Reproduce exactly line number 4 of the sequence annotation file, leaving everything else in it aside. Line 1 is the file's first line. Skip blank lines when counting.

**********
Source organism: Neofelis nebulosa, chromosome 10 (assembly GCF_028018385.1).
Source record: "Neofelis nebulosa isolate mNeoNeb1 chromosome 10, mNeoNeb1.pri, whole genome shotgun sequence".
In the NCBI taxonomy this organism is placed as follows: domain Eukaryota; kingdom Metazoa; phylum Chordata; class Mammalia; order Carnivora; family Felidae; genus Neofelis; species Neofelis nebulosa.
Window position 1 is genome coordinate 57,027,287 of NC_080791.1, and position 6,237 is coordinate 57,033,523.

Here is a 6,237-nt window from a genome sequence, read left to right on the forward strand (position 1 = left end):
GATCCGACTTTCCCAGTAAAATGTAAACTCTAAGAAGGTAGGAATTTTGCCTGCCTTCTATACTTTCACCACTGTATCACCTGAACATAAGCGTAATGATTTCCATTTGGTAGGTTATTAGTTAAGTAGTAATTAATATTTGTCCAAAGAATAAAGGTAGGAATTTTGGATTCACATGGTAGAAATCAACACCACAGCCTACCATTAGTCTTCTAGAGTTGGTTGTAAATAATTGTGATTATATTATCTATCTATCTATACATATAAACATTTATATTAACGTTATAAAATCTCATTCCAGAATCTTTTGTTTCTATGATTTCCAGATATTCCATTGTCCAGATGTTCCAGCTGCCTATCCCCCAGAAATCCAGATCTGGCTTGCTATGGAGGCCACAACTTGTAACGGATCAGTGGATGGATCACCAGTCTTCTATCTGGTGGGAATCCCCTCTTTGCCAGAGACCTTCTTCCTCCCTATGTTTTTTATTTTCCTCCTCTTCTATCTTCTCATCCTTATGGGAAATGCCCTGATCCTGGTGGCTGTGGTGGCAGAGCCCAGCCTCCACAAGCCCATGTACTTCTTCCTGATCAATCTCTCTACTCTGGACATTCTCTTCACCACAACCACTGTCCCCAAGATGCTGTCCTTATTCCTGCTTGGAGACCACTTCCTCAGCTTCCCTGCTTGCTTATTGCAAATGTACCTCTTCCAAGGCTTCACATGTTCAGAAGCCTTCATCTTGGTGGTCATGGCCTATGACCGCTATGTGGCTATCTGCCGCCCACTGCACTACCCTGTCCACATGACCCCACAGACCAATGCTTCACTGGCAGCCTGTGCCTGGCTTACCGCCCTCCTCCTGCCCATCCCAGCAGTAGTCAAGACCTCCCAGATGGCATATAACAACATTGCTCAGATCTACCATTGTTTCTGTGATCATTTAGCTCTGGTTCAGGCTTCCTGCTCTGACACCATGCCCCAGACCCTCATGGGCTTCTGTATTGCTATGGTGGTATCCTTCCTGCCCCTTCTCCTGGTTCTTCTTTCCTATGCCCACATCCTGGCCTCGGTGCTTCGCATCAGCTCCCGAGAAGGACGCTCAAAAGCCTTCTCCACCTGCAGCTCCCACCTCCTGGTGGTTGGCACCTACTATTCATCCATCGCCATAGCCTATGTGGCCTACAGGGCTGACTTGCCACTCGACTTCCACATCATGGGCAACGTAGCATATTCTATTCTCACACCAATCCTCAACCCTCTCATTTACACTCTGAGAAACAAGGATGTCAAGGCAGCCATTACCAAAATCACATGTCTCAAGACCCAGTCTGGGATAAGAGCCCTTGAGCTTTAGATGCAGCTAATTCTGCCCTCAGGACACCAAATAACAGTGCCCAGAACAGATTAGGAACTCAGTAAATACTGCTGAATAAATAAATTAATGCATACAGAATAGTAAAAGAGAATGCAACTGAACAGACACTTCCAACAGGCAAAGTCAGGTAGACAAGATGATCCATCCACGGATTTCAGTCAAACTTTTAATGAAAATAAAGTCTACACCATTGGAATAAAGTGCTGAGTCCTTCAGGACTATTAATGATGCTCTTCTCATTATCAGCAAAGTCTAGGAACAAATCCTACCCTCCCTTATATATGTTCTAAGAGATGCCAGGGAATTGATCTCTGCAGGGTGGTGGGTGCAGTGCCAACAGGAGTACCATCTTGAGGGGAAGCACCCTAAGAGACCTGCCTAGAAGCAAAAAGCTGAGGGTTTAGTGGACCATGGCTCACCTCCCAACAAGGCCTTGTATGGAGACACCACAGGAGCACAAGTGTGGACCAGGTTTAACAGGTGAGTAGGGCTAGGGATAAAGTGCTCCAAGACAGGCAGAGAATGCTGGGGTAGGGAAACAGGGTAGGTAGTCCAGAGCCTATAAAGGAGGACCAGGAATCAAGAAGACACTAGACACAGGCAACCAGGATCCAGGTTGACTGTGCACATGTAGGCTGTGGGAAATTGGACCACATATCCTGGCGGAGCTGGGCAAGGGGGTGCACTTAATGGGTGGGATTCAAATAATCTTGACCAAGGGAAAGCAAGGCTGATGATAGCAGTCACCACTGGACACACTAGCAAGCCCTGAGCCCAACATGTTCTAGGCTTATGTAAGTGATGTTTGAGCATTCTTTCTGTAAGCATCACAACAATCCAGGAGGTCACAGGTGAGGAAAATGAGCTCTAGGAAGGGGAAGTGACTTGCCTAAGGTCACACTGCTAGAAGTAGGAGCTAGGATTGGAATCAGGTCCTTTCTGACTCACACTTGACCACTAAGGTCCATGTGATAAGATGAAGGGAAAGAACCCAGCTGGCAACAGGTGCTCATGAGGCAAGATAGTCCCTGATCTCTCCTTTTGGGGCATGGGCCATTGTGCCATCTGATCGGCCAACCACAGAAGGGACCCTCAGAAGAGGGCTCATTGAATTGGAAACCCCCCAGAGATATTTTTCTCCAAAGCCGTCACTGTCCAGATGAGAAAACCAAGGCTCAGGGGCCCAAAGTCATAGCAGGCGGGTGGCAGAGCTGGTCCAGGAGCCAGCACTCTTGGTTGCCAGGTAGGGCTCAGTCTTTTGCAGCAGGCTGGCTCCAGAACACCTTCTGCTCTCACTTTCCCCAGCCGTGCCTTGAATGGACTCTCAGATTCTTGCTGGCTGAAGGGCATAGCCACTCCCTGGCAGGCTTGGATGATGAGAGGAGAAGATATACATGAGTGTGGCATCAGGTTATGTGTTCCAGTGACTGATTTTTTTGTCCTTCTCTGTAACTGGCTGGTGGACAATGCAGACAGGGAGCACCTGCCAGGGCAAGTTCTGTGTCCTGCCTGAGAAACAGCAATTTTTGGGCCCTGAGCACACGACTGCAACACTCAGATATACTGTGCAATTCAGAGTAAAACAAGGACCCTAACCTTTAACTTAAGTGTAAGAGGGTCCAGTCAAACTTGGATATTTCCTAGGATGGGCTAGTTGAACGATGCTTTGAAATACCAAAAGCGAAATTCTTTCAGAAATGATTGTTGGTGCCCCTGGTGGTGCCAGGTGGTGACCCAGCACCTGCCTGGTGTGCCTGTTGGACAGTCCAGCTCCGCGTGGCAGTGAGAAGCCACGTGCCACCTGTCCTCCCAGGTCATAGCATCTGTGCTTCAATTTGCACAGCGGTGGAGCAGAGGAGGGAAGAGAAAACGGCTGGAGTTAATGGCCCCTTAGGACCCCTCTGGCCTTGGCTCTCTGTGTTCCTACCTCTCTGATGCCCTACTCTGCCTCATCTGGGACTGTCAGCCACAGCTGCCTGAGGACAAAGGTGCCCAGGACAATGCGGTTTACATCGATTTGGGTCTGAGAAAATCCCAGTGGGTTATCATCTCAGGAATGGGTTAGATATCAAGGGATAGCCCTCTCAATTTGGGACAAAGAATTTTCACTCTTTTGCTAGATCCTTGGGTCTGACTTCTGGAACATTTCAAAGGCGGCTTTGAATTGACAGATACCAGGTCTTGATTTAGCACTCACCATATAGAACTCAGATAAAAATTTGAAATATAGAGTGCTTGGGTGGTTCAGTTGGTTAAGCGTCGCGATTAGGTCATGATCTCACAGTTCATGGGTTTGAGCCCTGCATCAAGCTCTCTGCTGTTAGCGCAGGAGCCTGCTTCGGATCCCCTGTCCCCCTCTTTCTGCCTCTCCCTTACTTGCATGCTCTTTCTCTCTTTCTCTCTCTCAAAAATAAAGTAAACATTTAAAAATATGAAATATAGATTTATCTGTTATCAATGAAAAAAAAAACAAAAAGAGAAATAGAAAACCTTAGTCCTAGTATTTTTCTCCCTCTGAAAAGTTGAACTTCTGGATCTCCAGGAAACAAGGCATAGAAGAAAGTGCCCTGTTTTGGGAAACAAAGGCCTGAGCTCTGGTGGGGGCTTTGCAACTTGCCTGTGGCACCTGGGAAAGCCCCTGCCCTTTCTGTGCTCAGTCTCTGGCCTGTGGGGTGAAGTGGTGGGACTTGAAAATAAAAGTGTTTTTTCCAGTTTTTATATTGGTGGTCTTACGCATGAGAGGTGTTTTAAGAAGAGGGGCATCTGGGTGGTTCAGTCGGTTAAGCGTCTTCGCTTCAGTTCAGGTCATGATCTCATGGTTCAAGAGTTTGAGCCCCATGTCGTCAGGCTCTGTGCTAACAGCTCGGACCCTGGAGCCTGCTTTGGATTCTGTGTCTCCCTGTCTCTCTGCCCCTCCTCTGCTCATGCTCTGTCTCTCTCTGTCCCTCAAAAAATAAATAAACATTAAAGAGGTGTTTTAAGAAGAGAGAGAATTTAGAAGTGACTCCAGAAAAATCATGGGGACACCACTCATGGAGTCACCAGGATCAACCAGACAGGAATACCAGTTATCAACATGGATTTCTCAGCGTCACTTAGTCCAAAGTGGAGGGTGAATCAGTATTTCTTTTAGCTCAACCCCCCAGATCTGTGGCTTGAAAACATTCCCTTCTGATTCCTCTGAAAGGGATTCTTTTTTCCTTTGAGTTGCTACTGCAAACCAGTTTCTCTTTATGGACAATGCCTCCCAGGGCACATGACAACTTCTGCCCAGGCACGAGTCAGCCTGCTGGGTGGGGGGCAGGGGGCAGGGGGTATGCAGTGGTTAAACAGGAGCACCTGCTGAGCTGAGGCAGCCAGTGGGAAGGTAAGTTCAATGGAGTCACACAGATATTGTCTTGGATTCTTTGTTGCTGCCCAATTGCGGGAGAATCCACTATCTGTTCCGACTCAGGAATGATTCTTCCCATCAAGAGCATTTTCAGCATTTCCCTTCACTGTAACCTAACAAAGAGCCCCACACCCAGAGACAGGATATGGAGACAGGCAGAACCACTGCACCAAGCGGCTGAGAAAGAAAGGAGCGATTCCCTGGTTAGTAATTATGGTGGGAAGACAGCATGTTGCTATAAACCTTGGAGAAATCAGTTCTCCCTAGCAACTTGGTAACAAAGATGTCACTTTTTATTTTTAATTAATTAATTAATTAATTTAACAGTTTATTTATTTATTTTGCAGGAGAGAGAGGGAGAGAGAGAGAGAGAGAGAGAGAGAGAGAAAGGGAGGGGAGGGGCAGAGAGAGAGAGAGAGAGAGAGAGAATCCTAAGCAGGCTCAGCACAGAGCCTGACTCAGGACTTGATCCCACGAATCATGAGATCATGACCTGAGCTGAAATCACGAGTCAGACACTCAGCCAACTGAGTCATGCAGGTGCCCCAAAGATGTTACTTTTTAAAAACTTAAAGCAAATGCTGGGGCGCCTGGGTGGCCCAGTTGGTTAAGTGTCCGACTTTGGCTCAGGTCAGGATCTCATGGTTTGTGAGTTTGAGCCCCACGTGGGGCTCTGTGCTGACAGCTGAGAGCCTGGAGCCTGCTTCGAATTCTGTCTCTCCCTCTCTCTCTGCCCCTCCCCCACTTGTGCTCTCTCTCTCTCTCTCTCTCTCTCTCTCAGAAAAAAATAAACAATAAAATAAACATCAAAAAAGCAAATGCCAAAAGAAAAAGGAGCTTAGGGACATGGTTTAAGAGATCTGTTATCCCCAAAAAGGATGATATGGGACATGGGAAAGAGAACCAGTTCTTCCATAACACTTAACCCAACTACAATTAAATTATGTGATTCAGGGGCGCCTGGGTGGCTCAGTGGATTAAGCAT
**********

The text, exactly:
Window position 1 is genome coordinate 57,027,287 of NC_080791.1, and position 6,237 is coordinate 57,033,523.